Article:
87th Precinct // Books 1-5 // by Ed McBain

  • Cop Hater (1956) – 3*
  • The Mugger (1956) – 4*
  • The Pusher (1956) – 3.5*
  • The Con Man (1957) – 3.5*
  • Killer’s Choice (1958) – 4*

The 87th Precinct is one of those “classic” crime series that I’ve heard about here and there but never really picked up for myself.  Although they are billed as books that can be read in any order, we all know that I’m rather OCD about reading all the books in order all the time, so I decided to start at the beginning of this series.  Since there are 55 installments, it may take me a while if I end up reading all of them – which, based on the first five, I very well might!

The beginning of the series was originally published in the 1950’s, so the editions I got from the library were various anniversary editions with intriguing forewords and afterwords that I quite enjoyed.  McBain is a pen name for an author who not only had a lot of pen names, but also at one point legally changed his name, so while I believe Evan Hunter is his legal name, I’ll refer to him as McBain.

So, in the forward of Cop Hater, McBain was explaining how his idea for the series was that instead of having an individual at its heart, he would have an entire precinct of law enforcement.  Every book could focus on a different character, giving a fresh angle to each story.  Originally, McBain said, he intended to set the series in New York City, and as such he got permission to actually ride around with different officers and really observe the whole process.  But when he sat down to start writing, he realized he just still had a lot of questions, and he wanted to get everything right, because he was, at some level, representing the law enforcement of NYC.  At first, he would call and ask questions, but as he began to realize this was inefficient for him, and for police officers who have other things to do rather than answer questions for a novelist, he got the bright idea to not use NYC specifically, but to instead create a fictional location, known throughout the series as simply the City.  (We are given names of various areas and suburbs of the City, but not the name of the City itself, although apparently in some television adaptations they call it Isola, which is the name of one of the districts in the books.)

And so we have the setting, and we have the characters, and we are off to the races in Cop Hater.  The first book is a bit on the meh side.  I figured out the answer partway through, and the whole mystery was of the straightforward type.  What intrigued me much more were the actual characters – I honestly liked them all. I was also interested how McBain was writing during the “racist” 1950’s – I’m told repeatedly that it was an era of the unenlightened, yet McBain somehow managed to casually include multiple characters who don’t fit the straight white male stereotype that we’re told everyone fit in the 1950’s, which only goes to show that throughout time there have always been some people who are racist and some people who aren’t.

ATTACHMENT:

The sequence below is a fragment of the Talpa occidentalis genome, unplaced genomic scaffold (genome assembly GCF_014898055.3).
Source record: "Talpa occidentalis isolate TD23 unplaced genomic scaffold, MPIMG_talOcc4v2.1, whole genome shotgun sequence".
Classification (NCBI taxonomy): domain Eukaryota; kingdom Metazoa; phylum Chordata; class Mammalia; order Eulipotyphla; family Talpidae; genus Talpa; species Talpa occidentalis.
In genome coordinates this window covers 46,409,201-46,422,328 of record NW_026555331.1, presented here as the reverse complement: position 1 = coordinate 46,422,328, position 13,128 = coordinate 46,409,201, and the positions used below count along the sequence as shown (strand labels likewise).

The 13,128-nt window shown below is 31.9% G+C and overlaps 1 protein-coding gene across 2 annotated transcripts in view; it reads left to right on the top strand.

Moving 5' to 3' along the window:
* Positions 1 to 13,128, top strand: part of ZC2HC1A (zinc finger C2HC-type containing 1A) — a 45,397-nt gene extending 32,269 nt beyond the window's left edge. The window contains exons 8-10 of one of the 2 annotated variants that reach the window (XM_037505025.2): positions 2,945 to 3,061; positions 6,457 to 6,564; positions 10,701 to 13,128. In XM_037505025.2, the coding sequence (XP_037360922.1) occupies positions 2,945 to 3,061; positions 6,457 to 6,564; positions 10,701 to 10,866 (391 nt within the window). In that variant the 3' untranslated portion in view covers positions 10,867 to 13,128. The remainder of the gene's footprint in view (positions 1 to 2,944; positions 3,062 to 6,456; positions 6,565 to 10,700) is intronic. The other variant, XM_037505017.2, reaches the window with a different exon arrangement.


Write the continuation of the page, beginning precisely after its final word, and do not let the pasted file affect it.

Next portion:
At any rate, the main detective in Cop Hater is Steve Carella, an extremely likable, level-headed individual who isn’t a druggie or a drunkard or a rebel.  He’s just a regular, everyday detective trying to keep bad guys off the street.  He’s in love with Theodora (aka Teddy), who, interestingly enough, is a deaf-mute.  I loved this part of Teddy’s character because it doesn’t define her, but it does impact her and how she interacts with the world – for instance, at one point Carella believes she may be in danger, but he can’t call and warn her because she doesn’t have a telephone, obviously.  Minor spoiler, but at the end of Cop Hater, Carella and Teddy head off to get married, and when The Mugger opens, Carella isn’t really in the story because he’s on his honeymoon.

One other thing I really liked about Cop Hater was that the one guy who really was a little weasel was the reporter.  I think it’s weird that we’re in an era (in real life) where the police are considered the bad guys, and reporters are basically gods who are willing to risk their lives to bring us THE TRUTH (ha).  I like McBain’s perspective much better – that while there are some bad cops, for the most part they are hard-working individuals who really do put their lives on the line to keep their citizens safe.  Reporters, on the other hand, don’t really care who gets hurt in the crossfire so long as they get a good story.

The second story focuses on a young patrolman named Bert Kling, who is happy to walk his beat for now, but still hopes to be a detective someday.  I honestly fell a little bit in love with Kling, who is an extremely likable individual.  The rhythm in The Mugger seemed better than the first book.  I also liked the way that McBain began including various paperwork within the text – a copy of an autopsy or a criminal record.  At the end of this book, Kling makes a brilliant conclusion and is promoted to detective.

In The Pusher, Carella is back from his honeymoon.  This was a book with excellent pacing, and some great moral dilemmas are presented.  The lieutenant of the precinct, Peter Brynes, is brought somewhat to the forefront in this book.  He’s already been introduced in the earlier books as a steady, just force, but here he is faced with some genuinely difficult situations that I thought were handled really well.  In the course of all of this, Carella is shot and is hospitalized.  Now, because I had seen Carella’s name mentioned in the synopses of future books, I knew that he lived.  But because McBain is quite casual about killing people off (seriously, he killed off multiple cops in the first couple of books that were characters we actually knew!!), I can imagine that if you were reading this when it was first published you would have been quite concerned about Carella’s safety – and with good reason, according to McBain’s afterword!